When thinking of a “detox” to achieve weight loss or get a leg up on health, you may envision fresh-pressed juices, multicolored pill capsules, or several other unusual potions. But a newer detox has hit the scene, in a much different form, to encourage the reduction of screen time. Also known as a “digital detox,” its promotion may connect to both physical and mental health in a roundabout way. But what is a digital detox and why might you try it?

           The Rise of Electronics

The term “screen time” encompasses the amount of time spent utilizing all types of electronic devices, including television, cellphones, tablets, computers, and radios. Through the evolution of entertainments throughout each electronic outlet – Netflix subscriptions, social media accounts, etc. – the enticement of screen time only draws its users not more towards them, but also for longer periods of time. On average, the average U.S. adult spends 10 hours and 39 minutes on some sort of screen, comprising slightly less than half their day! But electronic use is well beyond observed in the adult population, but further passed down onto children. In fact, the American Academy of Pediatrics recommends children under 18 months should only be able to use video chat while children over 18 months should include higher-quality apps and limit screen time to avoid its impendence on healthy behaviors.

What Is a Digital Detox?

A digital detox is exactly what you would imagine, switching off all electronics and mobile devices. At minimum, the digital detox should last for 24 hours, or a day’s worth of time. Considering the average of time devoted to electronics (a little under half a day), unplugging from such devices opens up a wide window of opportunity for other responsibilities or life’s desires. Although simply pushing the “off” button may seem mindless, it may be difficult to disconnect from the world’s technological devices. To start the process with ease, consider the following:


Though a digital detox is encouraged at all lengths of time, starting out on a weekend or nearing downtime or holidays may allow you to ease into the unplugged world. Prior to the detox, let others know via email or social media outlets. A quick and simple automated response can further fill others in on your new, ambitious journey. Further planning out digitally-free activities can assist in the ease, offering you some sort of structure and guidance following the initial unplugging.


The plans have been set and it is time to follow through! With the anticipation built, log off and unplug all media and devices. It may feel discomforting at first, and you may feel the urge to throw in the towel altogether, but stay strong and move on!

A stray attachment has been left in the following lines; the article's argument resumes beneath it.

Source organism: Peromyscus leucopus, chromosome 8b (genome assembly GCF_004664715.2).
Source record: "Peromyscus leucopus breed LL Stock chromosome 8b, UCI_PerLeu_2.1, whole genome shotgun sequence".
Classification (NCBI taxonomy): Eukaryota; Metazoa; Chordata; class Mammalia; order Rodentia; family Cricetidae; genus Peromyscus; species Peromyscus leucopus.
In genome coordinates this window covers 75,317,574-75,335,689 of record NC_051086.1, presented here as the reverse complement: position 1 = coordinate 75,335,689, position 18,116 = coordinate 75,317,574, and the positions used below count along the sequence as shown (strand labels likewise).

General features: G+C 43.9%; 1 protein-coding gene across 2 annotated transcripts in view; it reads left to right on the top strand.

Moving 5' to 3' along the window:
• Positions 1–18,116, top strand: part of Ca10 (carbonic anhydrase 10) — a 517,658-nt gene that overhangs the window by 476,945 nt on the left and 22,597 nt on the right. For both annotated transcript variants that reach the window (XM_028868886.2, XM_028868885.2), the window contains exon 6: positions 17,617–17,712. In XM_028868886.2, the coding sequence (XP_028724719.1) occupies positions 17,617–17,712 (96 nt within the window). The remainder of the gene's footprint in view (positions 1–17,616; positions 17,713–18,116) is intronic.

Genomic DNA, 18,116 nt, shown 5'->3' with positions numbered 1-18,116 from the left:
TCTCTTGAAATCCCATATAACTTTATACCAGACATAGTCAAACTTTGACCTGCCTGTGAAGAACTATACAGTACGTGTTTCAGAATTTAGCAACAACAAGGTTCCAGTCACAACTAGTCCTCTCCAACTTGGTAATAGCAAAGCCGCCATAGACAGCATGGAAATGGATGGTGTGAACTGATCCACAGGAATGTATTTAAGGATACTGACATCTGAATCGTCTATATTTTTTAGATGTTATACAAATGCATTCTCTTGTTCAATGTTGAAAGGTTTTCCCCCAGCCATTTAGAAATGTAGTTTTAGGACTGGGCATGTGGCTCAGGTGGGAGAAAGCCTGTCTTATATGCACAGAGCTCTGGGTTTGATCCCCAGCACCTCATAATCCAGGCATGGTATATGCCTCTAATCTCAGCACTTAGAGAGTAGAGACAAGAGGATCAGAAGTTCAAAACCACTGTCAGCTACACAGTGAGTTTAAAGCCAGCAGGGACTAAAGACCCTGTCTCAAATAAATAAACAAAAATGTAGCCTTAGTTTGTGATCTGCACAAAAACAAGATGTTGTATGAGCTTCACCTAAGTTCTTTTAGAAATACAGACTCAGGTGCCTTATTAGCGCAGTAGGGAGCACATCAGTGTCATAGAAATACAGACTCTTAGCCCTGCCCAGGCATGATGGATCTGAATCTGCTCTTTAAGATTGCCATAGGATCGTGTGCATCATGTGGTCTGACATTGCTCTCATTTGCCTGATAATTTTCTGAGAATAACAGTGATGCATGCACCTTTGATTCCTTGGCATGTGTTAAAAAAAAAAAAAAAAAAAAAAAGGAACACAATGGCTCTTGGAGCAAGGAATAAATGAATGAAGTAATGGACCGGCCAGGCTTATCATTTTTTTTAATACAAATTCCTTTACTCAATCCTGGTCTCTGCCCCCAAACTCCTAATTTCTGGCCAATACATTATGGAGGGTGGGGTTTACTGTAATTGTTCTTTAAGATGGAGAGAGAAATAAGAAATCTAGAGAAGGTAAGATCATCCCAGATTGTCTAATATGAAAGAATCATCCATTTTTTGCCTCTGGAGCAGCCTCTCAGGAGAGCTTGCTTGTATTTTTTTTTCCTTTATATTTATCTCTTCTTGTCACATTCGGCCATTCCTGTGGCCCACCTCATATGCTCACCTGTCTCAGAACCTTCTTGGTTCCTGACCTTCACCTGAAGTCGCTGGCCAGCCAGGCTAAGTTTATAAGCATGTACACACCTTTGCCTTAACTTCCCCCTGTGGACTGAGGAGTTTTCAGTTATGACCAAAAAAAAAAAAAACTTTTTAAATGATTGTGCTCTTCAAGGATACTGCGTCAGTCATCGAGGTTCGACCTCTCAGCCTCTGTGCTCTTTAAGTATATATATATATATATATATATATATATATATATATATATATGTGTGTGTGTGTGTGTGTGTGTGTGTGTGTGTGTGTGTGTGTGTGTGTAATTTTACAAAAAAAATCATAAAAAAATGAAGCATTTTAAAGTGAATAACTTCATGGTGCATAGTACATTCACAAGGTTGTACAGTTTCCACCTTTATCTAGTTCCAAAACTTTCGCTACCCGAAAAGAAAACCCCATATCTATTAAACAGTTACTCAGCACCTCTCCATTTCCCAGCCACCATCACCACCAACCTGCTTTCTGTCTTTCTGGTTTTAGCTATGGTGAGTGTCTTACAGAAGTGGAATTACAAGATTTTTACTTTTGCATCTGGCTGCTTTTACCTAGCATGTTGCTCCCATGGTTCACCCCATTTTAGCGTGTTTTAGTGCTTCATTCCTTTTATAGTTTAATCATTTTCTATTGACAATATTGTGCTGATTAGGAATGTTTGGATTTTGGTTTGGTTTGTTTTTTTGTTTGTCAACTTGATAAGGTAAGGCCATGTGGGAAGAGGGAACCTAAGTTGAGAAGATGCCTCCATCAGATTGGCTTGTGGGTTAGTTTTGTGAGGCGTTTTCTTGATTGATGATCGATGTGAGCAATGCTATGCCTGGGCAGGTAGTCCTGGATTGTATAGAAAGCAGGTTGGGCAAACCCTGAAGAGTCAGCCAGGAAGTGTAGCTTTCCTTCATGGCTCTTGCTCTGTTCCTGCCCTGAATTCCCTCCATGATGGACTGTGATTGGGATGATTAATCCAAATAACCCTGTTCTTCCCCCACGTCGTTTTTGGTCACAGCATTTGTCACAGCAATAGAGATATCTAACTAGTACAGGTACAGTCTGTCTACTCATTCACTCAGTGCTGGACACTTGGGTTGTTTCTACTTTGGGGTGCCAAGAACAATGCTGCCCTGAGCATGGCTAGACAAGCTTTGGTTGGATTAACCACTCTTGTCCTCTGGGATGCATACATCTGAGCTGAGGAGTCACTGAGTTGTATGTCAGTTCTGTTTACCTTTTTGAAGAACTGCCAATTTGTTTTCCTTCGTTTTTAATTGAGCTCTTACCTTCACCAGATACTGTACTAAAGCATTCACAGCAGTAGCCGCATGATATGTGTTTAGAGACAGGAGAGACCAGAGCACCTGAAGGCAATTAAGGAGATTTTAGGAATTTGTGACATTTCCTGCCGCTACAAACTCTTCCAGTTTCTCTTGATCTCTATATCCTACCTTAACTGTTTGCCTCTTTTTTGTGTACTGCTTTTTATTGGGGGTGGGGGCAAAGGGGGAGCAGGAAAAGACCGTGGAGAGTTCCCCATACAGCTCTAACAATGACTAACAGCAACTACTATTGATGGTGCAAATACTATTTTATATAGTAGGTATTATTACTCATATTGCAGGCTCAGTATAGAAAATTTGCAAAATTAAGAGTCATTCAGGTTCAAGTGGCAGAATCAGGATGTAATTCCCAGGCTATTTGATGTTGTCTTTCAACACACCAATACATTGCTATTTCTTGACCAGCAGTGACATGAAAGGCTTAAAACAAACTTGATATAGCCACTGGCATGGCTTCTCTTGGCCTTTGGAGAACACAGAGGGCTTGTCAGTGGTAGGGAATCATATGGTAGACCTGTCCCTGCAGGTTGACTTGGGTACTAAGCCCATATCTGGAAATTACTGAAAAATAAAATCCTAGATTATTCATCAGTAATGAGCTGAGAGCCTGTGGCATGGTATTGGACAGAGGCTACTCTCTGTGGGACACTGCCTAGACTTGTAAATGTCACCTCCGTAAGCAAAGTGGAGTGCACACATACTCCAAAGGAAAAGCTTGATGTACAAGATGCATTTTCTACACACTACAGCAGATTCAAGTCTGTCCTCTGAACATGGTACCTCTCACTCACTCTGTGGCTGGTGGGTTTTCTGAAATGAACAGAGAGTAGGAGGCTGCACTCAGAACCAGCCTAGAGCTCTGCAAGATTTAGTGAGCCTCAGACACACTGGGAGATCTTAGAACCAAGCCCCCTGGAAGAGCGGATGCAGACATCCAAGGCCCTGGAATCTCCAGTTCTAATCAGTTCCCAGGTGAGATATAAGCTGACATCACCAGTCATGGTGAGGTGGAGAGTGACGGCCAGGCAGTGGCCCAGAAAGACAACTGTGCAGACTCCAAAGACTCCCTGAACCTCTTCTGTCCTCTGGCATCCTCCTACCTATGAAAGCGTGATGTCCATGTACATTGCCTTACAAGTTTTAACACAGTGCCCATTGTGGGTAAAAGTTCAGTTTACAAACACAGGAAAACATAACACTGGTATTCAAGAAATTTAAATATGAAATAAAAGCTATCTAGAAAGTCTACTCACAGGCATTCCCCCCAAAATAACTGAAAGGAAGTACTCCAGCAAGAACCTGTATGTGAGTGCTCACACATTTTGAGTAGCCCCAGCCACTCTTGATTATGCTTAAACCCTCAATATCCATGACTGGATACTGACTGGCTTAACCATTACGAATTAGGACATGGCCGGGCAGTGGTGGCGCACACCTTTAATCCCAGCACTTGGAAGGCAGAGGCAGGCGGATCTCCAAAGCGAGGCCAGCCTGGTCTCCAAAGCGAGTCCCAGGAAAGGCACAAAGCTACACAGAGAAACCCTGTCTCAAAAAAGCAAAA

Relish the Unplugged Freedom

Okay, you may not feel so “free” in the early digital detox stage, but take a few breathers and embrace the disconnect. When time is diverted from checking –mails, watching the newest season of your favorite shows, or scrolling through social media accounts, a huge window of opportunity has just been opened. Embrace the unplugged freedom and enjoy time to yourself or with loved ones.

Logging Back On

You did it! You accomplished the recommended 24-hour (or longer) digital detox. Though individuals may feel motivated to totally ignore or limit future screen time, others may feel ready to reconnect. Log back onto accounts in a slow manner to avoid feeling overwhelmed with multiple emails and a long newsfeed on social media.

Why You Should Try a Digital Detox

The most revered reasoning for unplugging from electronics largely points to reconnecting to the world without the reliance of technology. As mentioned, a large amount of time is continually devoted to screen time, limiting occasions to connect to life in a richer, purer form. A digital detox essentially transcends screen time towards higher productivity and rawer life moments in both children and adults. Detaching from electronics can allow you to reconnect with loved ones and even yourself, producing memories and enhancing mental health.

But is there a link between screen time and health? Most health experts would exclaim “Absolutely!” especially with the presence of justified statistics of both physical and mental health conditions and disorders. It is no subjective doubt the U.S. population has become more sedentary while weight and associated chronic disease continues to grow, whilst mental conditions (such as depression and anxiety) are also heightened. Time unattached to electronics can be time towards an endless supply of opportunities, including health-related opportunities to meal prep, increase exercise, sleep, and practice stress-relieving techniques. It further allows you greater time to spend on hobbies you have always enjoyed doing. So tackle a digital detox, spread out the important message of its undertaking, and help combat the infectious technology addiction and obesity epidemic. What will you do with your digitally-free time?